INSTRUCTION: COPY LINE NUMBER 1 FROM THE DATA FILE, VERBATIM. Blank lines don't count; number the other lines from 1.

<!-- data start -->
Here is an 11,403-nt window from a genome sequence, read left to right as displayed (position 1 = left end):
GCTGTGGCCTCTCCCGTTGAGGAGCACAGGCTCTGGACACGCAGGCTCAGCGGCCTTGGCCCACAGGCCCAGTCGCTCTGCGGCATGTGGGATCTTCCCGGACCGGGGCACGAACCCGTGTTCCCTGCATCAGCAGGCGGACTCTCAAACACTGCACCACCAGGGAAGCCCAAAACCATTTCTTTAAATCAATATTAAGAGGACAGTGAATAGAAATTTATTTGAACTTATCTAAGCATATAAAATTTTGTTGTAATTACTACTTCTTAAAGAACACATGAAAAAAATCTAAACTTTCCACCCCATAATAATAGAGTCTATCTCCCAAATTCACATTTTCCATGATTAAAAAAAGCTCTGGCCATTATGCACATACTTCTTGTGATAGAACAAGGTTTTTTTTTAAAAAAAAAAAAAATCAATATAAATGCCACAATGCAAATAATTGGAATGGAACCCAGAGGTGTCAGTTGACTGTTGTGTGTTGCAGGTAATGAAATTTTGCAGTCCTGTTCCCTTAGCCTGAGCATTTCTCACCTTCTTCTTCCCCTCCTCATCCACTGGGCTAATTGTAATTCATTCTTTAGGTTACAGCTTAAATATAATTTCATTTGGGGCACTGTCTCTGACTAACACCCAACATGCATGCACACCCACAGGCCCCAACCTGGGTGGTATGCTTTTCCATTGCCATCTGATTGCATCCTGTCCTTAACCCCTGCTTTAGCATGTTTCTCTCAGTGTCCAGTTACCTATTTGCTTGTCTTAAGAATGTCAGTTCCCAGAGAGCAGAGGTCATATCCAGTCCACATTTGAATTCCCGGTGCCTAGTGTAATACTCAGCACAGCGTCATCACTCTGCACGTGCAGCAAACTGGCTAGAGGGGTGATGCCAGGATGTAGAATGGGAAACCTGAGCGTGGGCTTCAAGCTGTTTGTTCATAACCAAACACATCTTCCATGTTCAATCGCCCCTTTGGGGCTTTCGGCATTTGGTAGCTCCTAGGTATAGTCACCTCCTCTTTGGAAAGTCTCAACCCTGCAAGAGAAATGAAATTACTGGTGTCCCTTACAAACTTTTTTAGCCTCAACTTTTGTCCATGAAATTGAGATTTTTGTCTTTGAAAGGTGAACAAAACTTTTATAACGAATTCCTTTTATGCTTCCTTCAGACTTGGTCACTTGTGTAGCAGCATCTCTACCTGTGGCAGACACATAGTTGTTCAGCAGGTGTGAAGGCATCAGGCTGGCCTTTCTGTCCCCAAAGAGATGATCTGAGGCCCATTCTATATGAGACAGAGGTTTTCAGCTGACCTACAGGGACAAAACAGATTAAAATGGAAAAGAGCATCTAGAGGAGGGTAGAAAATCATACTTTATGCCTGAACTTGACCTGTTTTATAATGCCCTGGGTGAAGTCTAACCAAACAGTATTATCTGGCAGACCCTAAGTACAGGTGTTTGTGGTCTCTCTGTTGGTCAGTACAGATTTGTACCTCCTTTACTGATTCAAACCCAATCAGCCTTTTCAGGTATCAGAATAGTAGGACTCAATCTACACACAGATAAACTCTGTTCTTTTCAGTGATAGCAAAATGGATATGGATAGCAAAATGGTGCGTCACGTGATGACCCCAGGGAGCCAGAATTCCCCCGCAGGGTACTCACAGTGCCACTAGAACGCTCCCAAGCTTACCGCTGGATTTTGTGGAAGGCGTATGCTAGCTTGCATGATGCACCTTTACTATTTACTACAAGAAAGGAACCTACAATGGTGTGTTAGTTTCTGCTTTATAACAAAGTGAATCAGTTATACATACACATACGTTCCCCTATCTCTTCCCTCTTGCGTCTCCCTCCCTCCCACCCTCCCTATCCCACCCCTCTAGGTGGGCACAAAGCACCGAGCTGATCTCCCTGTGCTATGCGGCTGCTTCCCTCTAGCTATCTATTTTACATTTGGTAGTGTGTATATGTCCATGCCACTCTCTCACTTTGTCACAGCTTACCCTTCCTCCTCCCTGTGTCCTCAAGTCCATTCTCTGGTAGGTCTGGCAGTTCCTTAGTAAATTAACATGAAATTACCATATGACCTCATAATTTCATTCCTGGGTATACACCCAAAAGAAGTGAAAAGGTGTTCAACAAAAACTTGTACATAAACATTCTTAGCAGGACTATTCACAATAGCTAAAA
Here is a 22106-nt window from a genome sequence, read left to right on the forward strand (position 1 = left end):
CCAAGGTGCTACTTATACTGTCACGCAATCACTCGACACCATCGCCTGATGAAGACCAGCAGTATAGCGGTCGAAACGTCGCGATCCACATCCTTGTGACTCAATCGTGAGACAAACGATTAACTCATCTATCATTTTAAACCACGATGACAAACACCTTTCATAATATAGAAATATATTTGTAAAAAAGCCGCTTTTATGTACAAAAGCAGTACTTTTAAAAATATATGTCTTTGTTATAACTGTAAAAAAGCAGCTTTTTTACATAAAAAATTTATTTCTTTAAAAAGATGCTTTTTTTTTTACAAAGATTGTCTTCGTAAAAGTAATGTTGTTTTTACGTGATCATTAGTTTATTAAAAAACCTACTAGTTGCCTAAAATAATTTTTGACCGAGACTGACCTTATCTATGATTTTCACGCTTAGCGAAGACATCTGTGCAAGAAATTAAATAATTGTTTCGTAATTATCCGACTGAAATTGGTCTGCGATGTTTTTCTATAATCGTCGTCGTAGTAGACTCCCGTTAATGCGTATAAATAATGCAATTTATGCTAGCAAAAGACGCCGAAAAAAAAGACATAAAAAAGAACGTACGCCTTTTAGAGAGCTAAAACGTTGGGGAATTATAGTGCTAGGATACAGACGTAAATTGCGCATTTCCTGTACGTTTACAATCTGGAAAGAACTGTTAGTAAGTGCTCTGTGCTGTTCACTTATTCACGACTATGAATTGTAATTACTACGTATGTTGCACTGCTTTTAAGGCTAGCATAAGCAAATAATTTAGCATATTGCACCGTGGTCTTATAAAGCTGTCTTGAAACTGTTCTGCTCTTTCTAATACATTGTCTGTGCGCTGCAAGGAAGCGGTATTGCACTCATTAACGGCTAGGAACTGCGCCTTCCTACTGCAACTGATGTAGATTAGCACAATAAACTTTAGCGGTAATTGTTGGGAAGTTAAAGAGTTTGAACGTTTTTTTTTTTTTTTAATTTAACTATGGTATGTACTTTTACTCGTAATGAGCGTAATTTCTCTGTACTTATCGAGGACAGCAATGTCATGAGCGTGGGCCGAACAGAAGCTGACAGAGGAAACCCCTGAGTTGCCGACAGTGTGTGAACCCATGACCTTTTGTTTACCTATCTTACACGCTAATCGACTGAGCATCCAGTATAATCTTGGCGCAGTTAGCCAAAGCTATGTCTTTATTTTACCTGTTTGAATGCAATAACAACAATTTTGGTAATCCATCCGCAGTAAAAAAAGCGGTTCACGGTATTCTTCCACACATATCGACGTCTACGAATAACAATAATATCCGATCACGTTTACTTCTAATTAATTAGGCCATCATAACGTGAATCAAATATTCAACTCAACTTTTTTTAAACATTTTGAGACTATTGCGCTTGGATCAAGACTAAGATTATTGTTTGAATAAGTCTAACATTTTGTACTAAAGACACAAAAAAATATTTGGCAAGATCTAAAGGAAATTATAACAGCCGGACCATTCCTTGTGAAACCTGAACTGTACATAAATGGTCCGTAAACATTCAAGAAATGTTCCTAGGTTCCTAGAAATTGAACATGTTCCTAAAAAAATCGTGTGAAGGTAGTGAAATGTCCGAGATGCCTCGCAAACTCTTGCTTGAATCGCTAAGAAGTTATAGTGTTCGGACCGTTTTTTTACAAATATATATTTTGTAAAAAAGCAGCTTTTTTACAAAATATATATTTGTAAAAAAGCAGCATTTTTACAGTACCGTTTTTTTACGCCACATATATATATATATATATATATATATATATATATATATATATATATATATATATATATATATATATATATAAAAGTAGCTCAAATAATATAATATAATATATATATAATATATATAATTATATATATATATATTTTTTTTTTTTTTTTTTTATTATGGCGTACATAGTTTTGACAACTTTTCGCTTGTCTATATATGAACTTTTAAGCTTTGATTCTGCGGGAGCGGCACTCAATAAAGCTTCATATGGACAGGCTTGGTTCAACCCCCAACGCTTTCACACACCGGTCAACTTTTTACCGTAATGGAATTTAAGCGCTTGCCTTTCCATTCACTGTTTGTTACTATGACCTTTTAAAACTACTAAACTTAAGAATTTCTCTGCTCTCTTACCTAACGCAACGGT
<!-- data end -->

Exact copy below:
Here is an 11,403-nt window from a genome sequence, read left to right as displayed (position 1 = left end):